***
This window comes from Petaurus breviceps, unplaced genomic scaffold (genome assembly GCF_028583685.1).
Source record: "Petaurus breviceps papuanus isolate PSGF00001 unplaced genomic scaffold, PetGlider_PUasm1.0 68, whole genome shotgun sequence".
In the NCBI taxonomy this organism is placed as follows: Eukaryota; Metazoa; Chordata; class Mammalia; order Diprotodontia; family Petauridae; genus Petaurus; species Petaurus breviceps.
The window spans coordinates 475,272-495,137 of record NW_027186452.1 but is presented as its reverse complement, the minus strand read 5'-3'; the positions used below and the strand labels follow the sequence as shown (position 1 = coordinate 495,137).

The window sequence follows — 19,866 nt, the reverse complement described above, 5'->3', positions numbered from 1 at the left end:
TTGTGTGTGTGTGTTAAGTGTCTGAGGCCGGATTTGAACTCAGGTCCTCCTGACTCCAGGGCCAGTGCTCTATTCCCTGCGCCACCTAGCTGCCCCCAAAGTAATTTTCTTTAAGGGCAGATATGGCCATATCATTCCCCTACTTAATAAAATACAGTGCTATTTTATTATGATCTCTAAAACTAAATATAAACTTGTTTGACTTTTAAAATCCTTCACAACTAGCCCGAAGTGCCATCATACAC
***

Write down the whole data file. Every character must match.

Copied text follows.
This window comes from Petaurus breviceps, unplaced genomic scaffold (genome assembly GCF_028583685.1).
Source record: "Petaurus breviceps papuanus isolate PSGF00001 unplaced genomic scaffold, PetGlider_PUasm1.0 68, whole genome shotgun sequence".
In the NCBI taxonomy this organism is placed as follows: Eukaryota; Metazoa; Chordata; class Mammalia; order Diprotodontia; family Petauridae; genus Petaurus; species Petaurus breviceps.
The window spans coordinates 475,272-495,137 of record NW_027186452.1 but is presented as its reverse complement, the minus strand read 5'-3'; the positions used below and the strand labels follow the sequence as shown (position 1 = coordinate 495,137).

The window sequence follows — 19,866 nt, the reverse complement described above, 5'->3', positions numbered from 1 at the left end:
TTGTGTGTGTGTGTTAAGTGTCTGAGGCCGGATTTGAACTCAGGTCCTCCTGACTCCAGGGCCAGTGCTCTATTCCCTGCGCCACCTAGCTGCCCCCAAAGTAATTTTCTTTAAGGGCAGATATGGCCATATCATTCCCCTACTTAATAAAATACAGTGCTATTTTATTATGATCTCTAAAACTAAATATAAACTTGTTTGACTTTTAAAATCCTTCACAACTAGCCCGAAGTGCCATCATACAC